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ENERGY > Fukushima tank leak may have mixed with groundwater: TEPCO

TOKYO - Agence France-Presse

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Japan's Economy, Trade and Industry Minister Toshimitsu Motegi points to a board showing an overview of countermeasures planned for Tokyo Electric Power Co.  REUTERS Photo

Japan's Economy, Trade and Industry Minister Toshimitsu Motegi points to a board showing an overview of countermeasures planned for Tokyo Electric Power Co. REUTERS Photo

Highly radioactive water leaking from a storage tank at Japan's crippled Fukushima nuclear power plant may have seeped into groundwater flowing towards the Pacific Ocean, the plant's operator said Thursday.
 
It is the first time that Tokyo Electric Power (TEPCO) has revealed that leaks from the tank -- situated behind the plant reactor -- could also be polluting the groundwater beneath the plant. TEPCO has previously admitted that radiation has seeped from the plant's reactors into the groundwater and out to sea.
 
About 300 tonnes of irradiated water leaked from one of around 1,000 storage tanks last month.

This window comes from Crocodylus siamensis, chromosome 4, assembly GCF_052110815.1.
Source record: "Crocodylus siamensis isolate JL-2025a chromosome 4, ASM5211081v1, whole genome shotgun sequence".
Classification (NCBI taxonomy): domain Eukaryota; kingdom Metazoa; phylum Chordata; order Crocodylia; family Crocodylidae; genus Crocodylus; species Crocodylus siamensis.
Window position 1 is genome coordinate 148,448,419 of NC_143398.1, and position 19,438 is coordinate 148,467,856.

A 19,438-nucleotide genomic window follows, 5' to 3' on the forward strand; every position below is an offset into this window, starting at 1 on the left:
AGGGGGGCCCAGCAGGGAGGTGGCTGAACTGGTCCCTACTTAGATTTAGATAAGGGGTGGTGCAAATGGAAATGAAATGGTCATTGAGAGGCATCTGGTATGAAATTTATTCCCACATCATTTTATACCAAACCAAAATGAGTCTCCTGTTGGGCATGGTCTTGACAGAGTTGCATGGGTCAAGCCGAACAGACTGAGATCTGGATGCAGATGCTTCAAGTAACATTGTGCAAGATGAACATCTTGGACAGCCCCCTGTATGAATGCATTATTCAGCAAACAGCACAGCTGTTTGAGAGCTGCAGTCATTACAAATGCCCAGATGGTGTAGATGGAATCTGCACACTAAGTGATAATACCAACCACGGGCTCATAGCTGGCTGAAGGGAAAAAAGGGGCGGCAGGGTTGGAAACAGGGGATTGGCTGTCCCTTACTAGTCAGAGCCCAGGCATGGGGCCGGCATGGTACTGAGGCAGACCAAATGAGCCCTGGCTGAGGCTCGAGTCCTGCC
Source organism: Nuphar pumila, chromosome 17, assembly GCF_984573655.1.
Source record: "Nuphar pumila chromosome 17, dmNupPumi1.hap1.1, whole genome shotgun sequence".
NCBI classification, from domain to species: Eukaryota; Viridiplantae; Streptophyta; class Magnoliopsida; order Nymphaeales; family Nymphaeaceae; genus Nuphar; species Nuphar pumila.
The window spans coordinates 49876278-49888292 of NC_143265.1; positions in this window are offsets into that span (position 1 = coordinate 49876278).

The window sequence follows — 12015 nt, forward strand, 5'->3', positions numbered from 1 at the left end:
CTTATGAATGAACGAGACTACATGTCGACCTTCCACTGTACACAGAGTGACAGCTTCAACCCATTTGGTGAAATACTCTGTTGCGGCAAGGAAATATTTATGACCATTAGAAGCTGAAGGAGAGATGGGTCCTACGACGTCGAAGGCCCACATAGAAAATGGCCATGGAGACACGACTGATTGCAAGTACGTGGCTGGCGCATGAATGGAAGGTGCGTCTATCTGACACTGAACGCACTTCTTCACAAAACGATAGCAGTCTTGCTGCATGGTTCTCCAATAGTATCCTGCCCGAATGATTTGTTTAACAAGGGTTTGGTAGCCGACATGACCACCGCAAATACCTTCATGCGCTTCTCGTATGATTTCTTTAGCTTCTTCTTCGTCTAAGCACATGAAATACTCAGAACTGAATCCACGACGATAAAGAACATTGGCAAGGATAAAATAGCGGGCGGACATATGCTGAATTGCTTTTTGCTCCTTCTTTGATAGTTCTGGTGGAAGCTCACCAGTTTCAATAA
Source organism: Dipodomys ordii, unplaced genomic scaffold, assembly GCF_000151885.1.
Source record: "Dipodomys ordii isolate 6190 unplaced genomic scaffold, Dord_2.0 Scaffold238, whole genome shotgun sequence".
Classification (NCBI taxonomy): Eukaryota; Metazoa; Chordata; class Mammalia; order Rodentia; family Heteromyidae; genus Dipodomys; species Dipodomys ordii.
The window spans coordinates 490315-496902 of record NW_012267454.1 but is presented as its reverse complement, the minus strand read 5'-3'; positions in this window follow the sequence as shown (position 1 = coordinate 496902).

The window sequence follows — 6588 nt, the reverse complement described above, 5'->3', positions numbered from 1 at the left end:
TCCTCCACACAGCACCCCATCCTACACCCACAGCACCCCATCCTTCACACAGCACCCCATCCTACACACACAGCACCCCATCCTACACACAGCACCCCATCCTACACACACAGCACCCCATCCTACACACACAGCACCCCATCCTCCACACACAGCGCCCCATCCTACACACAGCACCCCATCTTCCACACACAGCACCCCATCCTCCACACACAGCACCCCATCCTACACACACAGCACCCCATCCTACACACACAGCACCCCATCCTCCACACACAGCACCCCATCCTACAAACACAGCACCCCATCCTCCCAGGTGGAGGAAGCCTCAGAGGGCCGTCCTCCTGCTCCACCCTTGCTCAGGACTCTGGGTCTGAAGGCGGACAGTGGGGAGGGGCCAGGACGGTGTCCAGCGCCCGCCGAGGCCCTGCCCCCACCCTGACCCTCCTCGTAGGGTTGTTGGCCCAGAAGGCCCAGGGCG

TEPCO said Thursday that workers had detected radiation of 650 becquerels per litre in samples from a monitoring well dug near the damaged tank.
 
"There is the possibility that the contaminated water (from the tank), diluted by rainwater and others, has seeped into soil and reached groundwater," TEPCO said in a press release.
 
The groundwater from the surrounding hillsides naturally flows beneath the plant and out to sea.
 
As it seeps through the soil it mixes with polluted fluid that has seeped into the ground under the reactors. The government said on Tuesday it would spend $470 million on a scheme to freeze the soil around the stricken reactors to form an impenetrable wall of ice they hope will direct groundwater away from the plant.
 
Thousands of tonnes of radioactive water are being stored in the temporary tanks at Fukushima. Much of it has been used to cool molten reactors at the plant wrecked by the earthquake and tsunami of March 2011.
 
The discovery of leaks from some of these tanks or from pipes feeding them, as well as radiation hotspots on the ground even where no water is evident, has created a growing sense of crisis.
 
In a minor incident, the arm of a 600-tonne crane being used to remove debris at the plant was found bent down, TEPCO said in another press release.
 
Plant workers confirmed that damage had been done to a part where the crane's arm was connected to its main mast, the statement said.

September/05/2013

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